Orel Hershiser

Orel Hershiser Orel Hershiser

Orel Hershiser Bio

"I've watched Orel Hershiser from the press box since he came up to the majors in 1984. From a distance he seems too good to be true. Now that he's joined us (ESPN) as a broadcaster, I'm discovering that he's not. Orel is the real thing." - Sports Commentator Chris Berman

Orel Hershiser, also known as "Bull Dog" - an endeared nickname given him by Dodgers manager, Tommy Lasorda -- is much more than one of major league baseball's most well-known and respected retired pitchers. He has transcended beyond the sport to become a true American hero overcoming obstacles and persevering onward to success. Not just success in baseball or broadcasting but in life. A best selling author of two books, Out of the Blue (1989) and Between the Lines (2002), and popular spokesperson, Orel Hershiser embodies the American spirit.

Most well-known for his legendary 1988 season, Hershiser pitched the Dodgers to a World Series championship, broke records and was named MVP and Sportsman of the Year among numerous other awards.

After spending four years in the minor leagues, Orel Hershiser was called to the majors in September 1983. It was then that he earned his first save in the game in which the Los Angeles Dodgers clinched the 1983 National League Western Division title. Hershiser was moved to the starting rotation early in the '84 season and finished 11-8 with two saves. Finishing third in Rookie of the Year balloting, Hershiser was on this way to a stellar career.

The pinnacle came in 1988 when he led the Dodgers to a World Series Championship. Hershiser had a phenomenal year earning top accolades including MVP of both the National League Championship Series and the World Series. Scoreless innings became Orel Hershiser's specialty in 1988 as he broke Don Drysdale's longstanding record with a phenomenal 59 consecutive scoreless shutout innings. Drysdale's previous record of 58 was thought to be one of the remaining unattainable milestones in baseball, until Hershiser succeeded in rewriting the record books. Hershiser almost did not pitch in the 10th inning, in deference to Drysdale, but was convinced by the Hall of Famer to take the mound and try to break the record. Orel's performance in 1988 earned him a spot on the All-Star team and resulted in his being named the National League Cy Young Award winner.

The 1990 season, however, brought a tremendous challenge for Hershiser. Only 4 games into the season, he was put on the disabled list for the remainder of the year due to a massive shoulder injury that required major surgery and promised an uncertain future. Many did not believe he would ever return. No one ever had. Hershiser, however, was not like the others. With diligent rehabilitation and determination, the Bull Dog lived up to his nickname and made a phenomenal comeback by June 1991.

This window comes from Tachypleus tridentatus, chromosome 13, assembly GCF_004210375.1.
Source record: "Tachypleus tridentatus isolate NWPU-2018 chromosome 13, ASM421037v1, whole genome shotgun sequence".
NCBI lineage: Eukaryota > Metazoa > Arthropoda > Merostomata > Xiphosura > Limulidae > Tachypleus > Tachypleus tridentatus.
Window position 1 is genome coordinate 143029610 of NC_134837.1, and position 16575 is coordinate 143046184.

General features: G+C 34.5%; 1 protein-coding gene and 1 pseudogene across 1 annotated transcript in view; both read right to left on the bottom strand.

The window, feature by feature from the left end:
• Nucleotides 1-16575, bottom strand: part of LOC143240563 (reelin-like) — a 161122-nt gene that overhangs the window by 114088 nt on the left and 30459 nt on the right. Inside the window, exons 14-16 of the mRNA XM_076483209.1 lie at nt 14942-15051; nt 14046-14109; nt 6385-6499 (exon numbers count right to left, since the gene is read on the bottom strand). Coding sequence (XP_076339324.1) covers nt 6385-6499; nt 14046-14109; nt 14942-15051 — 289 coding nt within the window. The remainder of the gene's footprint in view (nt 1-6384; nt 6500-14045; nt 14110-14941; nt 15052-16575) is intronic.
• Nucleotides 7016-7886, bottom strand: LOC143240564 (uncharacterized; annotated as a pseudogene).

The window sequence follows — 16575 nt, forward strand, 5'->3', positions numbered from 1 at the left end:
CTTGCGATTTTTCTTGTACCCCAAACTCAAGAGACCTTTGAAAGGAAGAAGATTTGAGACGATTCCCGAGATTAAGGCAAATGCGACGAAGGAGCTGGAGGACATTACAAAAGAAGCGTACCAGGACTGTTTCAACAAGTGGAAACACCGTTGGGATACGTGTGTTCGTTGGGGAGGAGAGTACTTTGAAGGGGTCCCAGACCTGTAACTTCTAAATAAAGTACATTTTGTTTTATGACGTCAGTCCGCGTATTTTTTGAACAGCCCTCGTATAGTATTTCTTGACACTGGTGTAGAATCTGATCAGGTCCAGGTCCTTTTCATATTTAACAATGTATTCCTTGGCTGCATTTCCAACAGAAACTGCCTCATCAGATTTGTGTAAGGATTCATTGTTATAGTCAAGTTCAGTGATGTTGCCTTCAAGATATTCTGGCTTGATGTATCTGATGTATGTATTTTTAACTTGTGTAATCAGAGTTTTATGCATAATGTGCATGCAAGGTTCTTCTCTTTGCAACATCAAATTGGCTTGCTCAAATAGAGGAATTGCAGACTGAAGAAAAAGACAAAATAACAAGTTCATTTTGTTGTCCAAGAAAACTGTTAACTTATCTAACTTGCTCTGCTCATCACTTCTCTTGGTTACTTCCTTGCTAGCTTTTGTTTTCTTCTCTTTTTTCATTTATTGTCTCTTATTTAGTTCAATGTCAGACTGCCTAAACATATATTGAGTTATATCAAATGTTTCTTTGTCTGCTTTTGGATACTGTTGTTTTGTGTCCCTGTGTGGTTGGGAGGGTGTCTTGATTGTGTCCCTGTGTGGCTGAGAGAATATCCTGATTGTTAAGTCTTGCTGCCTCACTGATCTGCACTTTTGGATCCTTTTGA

In his book, Between The Lines: 9 Principals to Live By, Hershiser reflects: "On May 29, 1991, two days before America's official Memorial Day, I walked to the mound in Dodger Stadium for what would be a memorable day for me. Just over one year after the surgery, I did what no one had ever done: returned to the big leagues after major shoulder reconstruction. Even long-time beat reporters would call it 'a miracle.' I had pictured this day during endless hours of rehab and now it was really happening. It was an awesome moment. After quickly gathering my composure, I wound up and threw my first warm-up pitch. I could hear the pop of my fastball burying itself in the soft leather of Mike Scioscia's mitt. The sound was loud and wonderfully familiar."

Hershiser, however, was not content just to be back in the Big Leagues. In 1995, Hershiser joined the Cleveland Indians where he pitched to a 16-6 record, catapulting the Indians into the playoffs and ultimately led them to the World Series. A feat the Indians had not seen since 1954. He was named MVP of the American League Championship Series, in which he had two victories and an ERA of 1.29.

After winning a total of 29 games over the next two seasons with the Indians and another World Series appearace in 1997, he was 11-10 with the San Francisco Giants in 1998 and 13-12 with the New York Mets in 1999. Hershiser then rejoined the Dodgers for a brief stint in 2000 before retiring from America's game.
Despite records he posted in his glory days with the Dodgers, Hershiser is also recognized and honored for his tenacity, leadership and shear will. With a career 204 wins, 106 of which came after a surgery that could have ended his career, Hershiser remains a role model in today's MLB.

In 2002, after serving as color analyst for ESPN, Orel signed on with the Texas Rangers as a pitching coach and Executive Director. In February 2006, Hershiser returned to ESPN as a baseball analyst for their game coverage and Baseball Tonight. "Orel is bringing his unique legacy and considerable charisma to the national stage," said Texas Rangers president Jeff Cogen. "He has a special ability to evaluate and explain a difficult part of the game--pitching. His passion for the game is contagious and baseball fans will definitely benefit from his insights and commentary."

Hershiser remains a fan favorite and as one of Baseball's most memorable faces he is still recognized as "The Bulldog" everywhere he goes.